Children with autism spectrum disorder (ASD) tend to have more gastrointestinal symptoms such as abdominal pain, constipation and diarrhea, compared to their peers, according to the Mayo Clinic. Some doctors find that probiotic foods can help.
A study by researchers at the UC Davis MIND Institute found that preschoolers with ASD were 2.7 times more likely to experience gastrointestinal symptoms than their typically developing peers. Almost 50% of children with ASD reported frequent gastrointestinal symptoms, compared to 18% of typically developing children.
Often children with autism cannot express abdominal discomfort correctly or cannot identify where the pain is coming from. Multiple gastrointestinal symptoms are associated with greater problems with sleep and attentionas well as with problem behaviors related to self-harm, aggression and restricted or repetitive behavior in children.
One factor that can contribute to affecting digestive health is that many children with ASD eat only a few foods (selective feeding), prefer highly processed foods, and eat fewer fruits, vegetables, and whole grains.
Probiotics in the diet of children with autism
Probiotic foods can help improve gut health in children with autism. Imbalances of the intestinal flora can contribute to the symptoms of Irritable Bowel Syndrome. Probiotics help restore balance in a number of ways, inhibiting the growth of harmful bacteria, reducing inflammation, and slowing down the digestive system.
Harvard Health publishes that the best case for probiotic therapy has been the diarrhea treatment in babies and children. Probiotics they could also help with constipation, some studies have shown that they help soften stool, making it easier to pass.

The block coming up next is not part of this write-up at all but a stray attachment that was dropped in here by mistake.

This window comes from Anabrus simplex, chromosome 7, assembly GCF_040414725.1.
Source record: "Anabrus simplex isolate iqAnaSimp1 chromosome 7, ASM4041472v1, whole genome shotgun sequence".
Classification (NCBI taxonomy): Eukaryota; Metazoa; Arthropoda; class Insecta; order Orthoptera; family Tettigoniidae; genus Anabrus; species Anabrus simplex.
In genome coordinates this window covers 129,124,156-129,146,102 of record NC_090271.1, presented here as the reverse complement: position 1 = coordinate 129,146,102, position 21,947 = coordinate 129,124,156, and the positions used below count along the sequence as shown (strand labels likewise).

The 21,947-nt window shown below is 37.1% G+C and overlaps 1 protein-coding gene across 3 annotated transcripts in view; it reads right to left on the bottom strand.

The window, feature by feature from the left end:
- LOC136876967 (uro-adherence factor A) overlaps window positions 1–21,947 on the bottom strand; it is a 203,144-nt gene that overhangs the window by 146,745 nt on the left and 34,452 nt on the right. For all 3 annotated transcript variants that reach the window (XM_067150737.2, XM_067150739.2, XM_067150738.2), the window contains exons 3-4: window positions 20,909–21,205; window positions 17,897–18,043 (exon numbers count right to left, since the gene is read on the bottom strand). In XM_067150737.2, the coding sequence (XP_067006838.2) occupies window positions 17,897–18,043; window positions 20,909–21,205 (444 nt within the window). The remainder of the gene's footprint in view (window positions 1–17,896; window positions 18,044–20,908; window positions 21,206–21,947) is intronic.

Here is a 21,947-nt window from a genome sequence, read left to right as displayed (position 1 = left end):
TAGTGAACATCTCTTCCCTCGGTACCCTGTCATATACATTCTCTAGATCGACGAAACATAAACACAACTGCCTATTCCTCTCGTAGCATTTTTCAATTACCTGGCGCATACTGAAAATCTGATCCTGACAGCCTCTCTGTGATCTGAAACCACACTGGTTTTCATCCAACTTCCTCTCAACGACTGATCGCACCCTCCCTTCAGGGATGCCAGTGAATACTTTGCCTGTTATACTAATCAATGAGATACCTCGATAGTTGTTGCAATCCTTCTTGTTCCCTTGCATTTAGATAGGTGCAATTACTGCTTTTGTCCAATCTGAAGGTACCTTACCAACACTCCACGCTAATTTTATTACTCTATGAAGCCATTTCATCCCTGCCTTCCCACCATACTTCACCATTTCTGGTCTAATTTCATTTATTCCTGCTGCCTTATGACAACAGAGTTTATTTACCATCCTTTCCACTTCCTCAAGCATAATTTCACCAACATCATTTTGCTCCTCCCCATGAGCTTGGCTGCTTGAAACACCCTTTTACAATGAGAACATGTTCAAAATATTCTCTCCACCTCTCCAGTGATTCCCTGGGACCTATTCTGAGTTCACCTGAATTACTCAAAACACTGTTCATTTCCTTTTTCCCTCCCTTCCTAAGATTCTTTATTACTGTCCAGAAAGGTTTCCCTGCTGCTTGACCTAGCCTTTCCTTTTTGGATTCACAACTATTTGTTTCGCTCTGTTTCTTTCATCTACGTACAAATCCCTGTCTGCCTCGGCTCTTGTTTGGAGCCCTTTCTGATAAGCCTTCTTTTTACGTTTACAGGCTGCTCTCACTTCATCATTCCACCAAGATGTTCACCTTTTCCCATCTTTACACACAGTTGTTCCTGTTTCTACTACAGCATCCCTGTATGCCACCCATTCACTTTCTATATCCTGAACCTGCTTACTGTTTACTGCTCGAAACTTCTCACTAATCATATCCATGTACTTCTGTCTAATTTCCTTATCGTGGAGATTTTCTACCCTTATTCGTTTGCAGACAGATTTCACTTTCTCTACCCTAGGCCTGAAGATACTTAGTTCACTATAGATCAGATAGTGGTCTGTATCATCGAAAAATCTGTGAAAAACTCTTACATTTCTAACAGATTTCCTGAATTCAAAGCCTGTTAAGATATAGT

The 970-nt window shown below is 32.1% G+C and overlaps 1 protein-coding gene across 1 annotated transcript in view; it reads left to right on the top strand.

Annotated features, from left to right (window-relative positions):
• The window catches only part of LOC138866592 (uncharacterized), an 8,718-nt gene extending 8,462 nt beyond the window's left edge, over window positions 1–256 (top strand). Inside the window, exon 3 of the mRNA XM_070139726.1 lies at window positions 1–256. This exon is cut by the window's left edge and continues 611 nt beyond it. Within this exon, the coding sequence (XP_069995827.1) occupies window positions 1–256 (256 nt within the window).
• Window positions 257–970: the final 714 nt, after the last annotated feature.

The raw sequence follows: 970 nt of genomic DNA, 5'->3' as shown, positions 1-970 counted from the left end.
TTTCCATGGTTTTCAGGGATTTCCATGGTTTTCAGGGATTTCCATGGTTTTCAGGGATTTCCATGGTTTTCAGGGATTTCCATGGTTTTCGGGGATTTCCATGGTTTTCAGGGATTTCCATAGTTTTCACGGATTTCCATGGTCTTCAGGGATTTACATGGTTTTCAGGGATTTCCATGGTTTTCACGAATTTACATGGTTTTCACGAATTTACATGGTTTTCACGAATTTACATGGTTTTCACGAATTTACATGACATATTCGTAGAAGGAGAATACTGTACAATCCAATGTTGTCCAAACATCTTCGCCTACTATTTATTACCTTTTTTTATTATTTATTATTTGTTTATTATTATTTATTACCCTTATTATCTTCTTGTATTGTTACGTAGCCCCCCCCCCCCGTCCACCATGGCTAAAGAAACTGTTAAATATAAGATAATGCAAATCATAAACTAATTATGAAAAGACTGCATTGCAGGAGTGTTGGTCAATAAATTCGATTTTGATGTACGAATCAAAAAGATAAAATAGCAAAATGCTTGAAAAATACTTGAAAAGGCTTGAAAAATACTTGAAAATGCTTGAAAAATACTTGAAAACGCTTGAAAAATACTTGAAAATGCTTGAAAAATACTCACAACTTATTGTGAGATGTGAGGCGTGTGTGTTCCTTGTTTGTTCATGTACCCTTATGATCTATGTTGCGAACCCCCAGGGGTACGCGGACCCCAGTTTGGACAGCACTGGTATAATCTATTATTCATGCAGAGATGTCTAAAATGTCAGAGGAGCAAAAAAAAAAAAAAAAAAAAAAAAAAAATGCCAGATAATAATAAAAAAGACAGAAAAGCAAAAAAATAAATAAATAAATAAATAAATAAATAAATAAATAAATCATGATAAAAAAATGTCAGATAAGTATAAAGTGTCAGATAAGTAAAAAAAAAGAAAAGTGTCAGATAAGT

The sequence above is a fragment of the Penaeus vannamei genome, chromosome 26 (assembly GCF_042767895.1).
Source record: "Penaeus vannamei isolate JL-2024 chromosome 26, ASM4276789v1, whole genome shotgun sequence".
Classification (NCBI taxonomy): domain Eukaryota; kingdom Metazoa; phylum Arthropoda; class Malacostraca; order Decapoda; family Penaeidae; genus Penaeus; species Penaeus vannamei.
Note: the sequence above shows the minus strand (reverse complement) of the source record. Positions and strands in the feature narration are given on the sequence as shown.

“Because probiotics have been shown to be successful in treating irritable bowel syndrome, likely to help reduce behavioral symptoms of ASD as well“She told IANS, Dr. Daljeet Kaur, psychiatrist at Continental Hospitals in India.
Probiotics can also interfere with mood
There is a communication between the gut microbiota and the brain. The intestinal microbiota can produce or stimulate the production of neurotransmitters and neuroactive products such as serotonin, GABA and dopamine, as explained in The Conversation by neurobiologist José Ramón Alonso Peña.
A review of 15 human studies published in the Journal of Neurogastroenterology and Motility found that supplementation with Bifidobacterium and Lactobacillus strains for 1 to 2 months can improve anxiety-related behaviors, depression, autism, obsessive compulsive disorder (OCD) and memory.
Probiotics are live bacteria or yeast found in foods and supplements. They are similar to the natural intestinal flora. The main sources of probiotics include include plain unsweetened yogurt, kefir, and fermented vegetables like pickles or sauerkraut.
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Eddie is an Australian news reporter with over 9 years in the industry and has published on Forbes and tech crunch.